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PEOs Look to Reel In Bigger Fish

February 8, 2007
Related Topics: Outsourcing, Featured Article
While the smallest employers—those with fewer than 50 employees—commonly reach out to professional employer organizations for HR services, larger companies are usually unwilling to pay the price points for a PEO. Some PEOs are developing comprehensive HRO services to capture as clients those companies that have up to 1,000 employees. It’s a vast potential market of 93,000 firms, including 8,400 in the range of 500 to 1,000 employees.

    There is some talk about PEOs moving up into the comprehensive HRO midmarket, but little evidence that it’s happening. Gevity, the third-largest PEO in the United States, has more than 8,000 PEO clients but only 11 comprehensive HRO contracts in the midmarket.

    TriNet, the fifth-largest PEO in the country, serves the technology, financial services and professional services industries. TriNet has more than 1,500 PEO clients but only two comprehensive HRO contracts, and these two represent companies with a few hundred employees each.

    "We plan to add a few comprehensive HRO clients by the end of 2007 and more in 2008, but our initial offering will be for companies with less than 1,000 employees," TriNet CEO Martin Babinec says. "A number of platform issues must be resolved before a PEO can reach up into midmarket firms, and we are solving those now."

    PEOs generate $51 billion in annual gross revenues, according to the National Association of Professional Employer Organizations. The average client company is a small business with an average of 17 employees that does not want to cope with compliance issues, administrative tasks and HR technologies.

   What separates PEOs from HRO providers is the employer-of-record issue. PEOs serve as employers of record of their client companies’ workforces, while HRO providers are just that—companies contracted to provide HR services to their clients. That bright line, however, has been blurred by PEOs that have adopted the HRO label while maintaining a traditional PEO structure.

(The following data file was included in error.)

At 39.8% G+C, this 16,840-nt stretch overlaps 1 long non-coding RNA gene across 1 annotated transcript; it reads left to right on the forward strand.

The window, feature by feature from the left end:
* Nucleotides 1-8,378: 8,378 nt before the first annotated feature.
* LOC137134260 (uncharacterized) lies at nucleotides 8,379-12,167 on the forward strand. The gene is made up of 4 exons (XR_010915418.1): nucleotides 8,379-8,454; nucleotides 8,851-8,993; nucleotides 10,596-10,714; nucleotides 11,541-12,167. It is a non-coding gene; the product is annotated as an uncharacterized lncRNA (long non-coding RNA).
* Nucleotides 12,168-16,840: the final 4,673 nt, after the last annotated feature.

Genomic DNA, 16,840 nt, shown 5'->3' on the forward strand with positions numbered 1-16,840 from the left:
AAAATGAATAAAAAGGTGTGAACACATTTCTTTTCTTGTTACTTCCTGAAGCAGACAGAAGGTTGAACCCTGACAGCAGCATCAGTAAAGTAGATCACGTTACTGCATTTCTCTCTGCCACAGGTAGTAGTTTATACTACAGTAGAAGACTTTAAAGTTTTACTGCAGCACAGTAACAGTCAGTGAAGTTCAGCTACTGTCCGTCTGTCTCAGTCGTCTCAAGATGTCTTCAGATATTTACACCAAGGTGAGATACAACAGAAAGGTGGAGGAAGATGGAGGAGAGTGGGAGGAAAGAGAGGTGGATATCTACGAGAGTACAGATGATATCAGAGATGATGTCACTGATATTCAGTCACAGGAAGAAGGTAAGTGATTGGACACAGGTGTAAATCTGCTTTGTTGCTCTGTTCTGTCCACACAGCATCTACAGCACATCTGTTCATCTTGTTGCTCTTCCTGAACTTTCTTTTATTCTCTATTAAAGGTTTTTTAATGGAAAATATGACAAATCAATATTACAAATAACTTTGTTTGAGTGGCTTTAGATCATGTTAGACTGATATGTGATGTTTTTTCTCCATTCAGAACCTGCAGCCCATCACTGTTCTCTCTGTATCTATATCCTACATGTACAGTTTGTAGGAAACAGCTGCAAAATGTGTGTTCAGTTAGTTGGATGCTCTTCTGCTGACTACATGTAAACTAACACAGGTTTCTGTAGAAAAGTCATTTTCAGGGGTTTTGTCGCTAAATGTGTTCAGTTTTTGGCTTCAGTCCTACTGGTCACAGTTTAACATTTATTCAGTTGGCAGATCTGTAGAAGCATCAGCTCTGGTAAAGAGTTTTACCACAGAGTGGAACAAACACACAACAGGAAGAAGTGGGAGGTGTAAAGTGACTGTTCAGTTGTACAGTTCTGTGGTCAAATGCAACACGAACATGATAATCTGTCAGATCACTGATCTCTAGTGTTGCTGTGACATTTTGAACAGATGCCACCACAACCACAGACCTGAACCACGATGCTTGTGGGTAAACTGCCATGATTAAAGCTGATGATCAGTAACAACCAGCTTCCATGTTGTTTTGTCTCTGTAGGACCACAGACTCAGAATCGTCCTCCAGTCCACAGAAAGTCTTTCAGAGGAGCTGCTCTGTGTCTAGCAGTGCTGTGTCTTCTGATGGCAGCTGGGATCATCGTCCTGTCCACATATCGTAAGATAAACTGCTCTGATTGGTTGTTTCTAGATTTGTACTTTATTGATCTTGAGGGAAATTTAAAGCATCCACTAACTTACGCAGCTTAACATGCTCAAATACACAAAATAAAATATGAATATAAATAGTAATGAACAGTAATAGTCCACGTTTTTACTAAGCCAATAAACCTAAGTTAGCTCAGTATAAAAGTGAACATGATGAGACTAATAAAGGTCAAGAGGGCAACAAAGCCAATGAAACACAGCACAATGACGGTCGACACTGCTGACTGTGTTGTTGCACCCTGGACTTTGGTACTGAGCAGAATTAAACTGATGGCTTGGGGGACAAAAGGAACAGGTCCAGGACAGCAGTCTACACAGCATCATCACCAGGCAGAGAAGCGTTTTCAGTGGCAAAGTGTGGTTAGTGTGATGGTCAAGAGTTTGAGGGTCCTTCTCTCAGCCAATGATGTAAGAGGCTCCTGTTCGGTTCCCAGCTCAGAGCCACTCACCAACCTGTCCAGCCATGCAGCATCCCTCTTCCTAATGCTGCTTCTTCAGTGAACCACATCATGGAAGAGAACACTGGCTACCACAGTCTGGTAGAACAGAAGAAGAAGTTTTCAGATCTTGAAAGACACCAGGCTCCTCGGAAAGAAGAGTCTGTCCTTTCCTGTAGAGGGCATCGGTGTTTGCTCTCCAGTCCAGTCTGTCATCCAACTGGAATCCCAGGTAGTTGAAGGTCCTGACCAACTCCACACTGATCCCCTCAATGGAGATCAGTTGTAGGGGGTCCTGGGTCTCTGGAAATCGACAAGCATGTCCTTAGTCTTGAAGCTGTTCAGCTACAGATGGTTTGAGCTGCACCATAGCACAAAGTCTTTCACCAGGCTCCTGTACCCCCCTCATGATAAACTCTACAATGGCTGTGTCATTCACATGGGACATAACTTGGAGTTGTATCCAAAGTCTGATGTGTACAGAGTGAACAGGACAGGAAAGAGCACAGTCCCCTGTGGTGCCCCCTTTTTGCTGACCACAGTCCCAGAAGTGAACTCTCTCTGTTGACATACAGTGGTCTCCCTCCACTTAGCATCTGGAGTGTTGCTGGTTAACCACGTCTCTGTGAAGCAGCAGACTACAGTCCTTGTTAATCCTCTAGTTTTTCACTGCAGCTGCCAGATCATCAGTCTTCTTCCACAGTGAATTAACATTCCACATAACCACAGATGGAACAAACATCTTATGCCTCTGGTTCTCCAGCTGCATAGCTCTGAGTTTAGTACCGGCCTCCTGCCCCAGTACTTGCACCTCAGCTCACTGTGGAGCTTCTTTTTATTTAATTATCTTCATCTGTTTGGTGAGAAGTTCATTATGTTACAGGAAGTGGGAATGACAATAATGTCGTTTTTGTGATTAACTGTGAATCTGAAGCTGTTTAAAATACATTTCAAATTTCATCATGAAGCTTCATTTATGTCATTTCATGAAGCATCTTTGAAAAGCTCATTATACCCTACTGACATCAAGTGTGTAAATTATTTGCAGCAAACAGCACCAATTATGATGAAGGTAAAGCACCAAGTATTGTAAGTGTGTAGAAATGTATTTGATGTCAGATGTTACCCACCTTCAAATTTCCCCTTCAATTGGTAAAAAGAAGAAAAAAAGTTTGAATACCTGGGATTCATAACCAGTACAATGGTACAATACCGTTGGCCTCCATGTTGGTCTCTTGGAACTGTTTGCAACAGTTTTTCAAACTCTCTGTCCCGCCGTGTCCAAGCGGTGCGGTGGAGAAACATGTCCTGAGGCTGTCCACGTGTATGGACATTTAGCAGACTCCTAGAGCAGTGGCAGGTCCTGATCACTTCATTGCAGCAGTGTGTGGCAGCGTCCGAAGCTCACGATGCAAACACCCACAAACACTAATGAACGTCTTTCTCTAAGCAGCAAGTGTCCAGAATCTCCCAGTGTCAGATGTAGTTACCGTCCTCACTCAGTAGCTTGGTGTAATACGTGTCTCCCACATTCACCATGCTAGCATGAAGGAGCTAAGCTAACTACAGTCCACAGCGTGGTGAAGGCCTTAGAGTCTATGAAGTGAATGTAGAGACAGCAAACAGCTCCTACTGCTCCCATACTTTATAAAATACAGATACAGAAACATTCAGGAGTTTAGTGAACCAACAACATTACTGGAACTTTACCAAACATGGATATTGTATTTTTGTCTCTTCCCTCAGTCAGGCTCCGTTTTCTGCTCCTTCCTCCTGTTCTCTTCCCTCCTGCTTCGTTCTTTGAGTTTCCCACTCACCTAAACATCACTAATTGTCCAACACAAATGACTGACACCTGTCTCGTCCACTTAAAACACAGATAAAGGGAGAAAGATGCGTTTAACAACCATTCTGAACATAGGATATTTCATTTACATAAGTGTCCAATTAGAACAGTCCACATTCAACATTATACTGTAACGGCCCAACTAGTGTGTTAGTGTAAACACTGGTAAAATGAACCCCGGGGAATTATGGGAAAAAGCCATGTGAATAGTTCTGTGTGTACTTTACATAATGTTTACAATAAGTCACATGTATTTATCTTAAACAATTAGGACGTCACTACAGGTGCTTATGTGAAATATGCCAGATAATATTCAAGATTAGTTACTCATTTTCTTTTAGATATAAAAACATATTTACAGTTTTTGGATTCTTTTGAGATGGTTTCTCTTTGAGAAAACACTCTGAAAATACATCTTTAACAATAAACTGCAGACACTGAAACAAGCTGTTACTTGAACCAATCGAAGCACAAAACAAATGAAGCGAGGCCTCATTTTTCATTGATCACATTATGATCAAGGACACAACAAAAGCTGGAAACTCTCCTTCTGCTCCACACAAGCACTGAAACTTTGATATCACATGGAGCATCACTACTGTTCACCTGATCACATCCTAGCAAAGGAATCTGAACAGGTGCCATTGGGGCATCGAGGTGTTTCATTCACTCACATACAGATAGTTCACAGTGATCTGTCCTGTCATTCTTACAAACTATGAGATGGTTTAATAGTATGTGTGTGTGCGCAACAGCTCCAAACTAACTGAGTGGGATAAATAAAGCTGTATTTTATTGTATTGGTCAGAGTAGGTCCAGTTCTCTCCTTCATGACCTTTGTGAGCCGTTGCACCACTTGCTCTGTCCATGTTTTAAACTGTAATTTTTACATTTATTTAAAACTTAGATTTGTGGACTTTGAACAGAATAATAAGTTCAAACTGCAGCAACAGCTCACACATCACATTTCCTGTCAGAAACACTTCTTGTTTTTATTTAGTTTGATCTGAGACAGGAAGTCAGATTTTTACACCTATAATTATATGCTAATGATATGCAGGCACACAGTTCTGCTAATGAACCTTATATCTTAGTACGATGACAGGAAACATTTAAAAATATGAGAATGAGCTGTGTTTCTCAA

"The services provided by PEOs and HRO providers form overlapping circles, but what does not overlap is the PEO’s legal status as the employer," notes Barry Asin, vice president and chief research analyst at Staffing Industry Analysts Inc.

    Still, many PEOs identify themselves as HRO companies and leave the employer-of-record, or "co-employment," clarification buried in the fine print.

    "HRO is hot, and PEOs want to grab on to it," Asin says. "There’s a lot of marketing going on. PEOs tend to be entrepreneurial and aggressive, and HRO is a buzzword without a lot of commonly accepted definitions of what it means.

    "PEOs aren’t more forthcoming about the co-employment factor because it makes people nervous and there have been issues in the PEO industry with firms playing games with taxes and payrolls. There’s a low-level awareness generally of these scandals."

    Larger PEOs have an advantage in moving up the market because of their scale and purchasing power, Asin reports. "These larger PEOs can provide comprehensive HRO for small and midmarket companies, but they won’t get traction against the big players," he says.

    Moving the PEO model upstream is extremely difficult, primarily because of technology issues.

    "I don’t see PEOs morphing into HRO providers for the real HRO midmarket companies with 2,000 to 15,000 employees," Asin says. "But there’s a lot of room between firms with 20 employees and 2,000."

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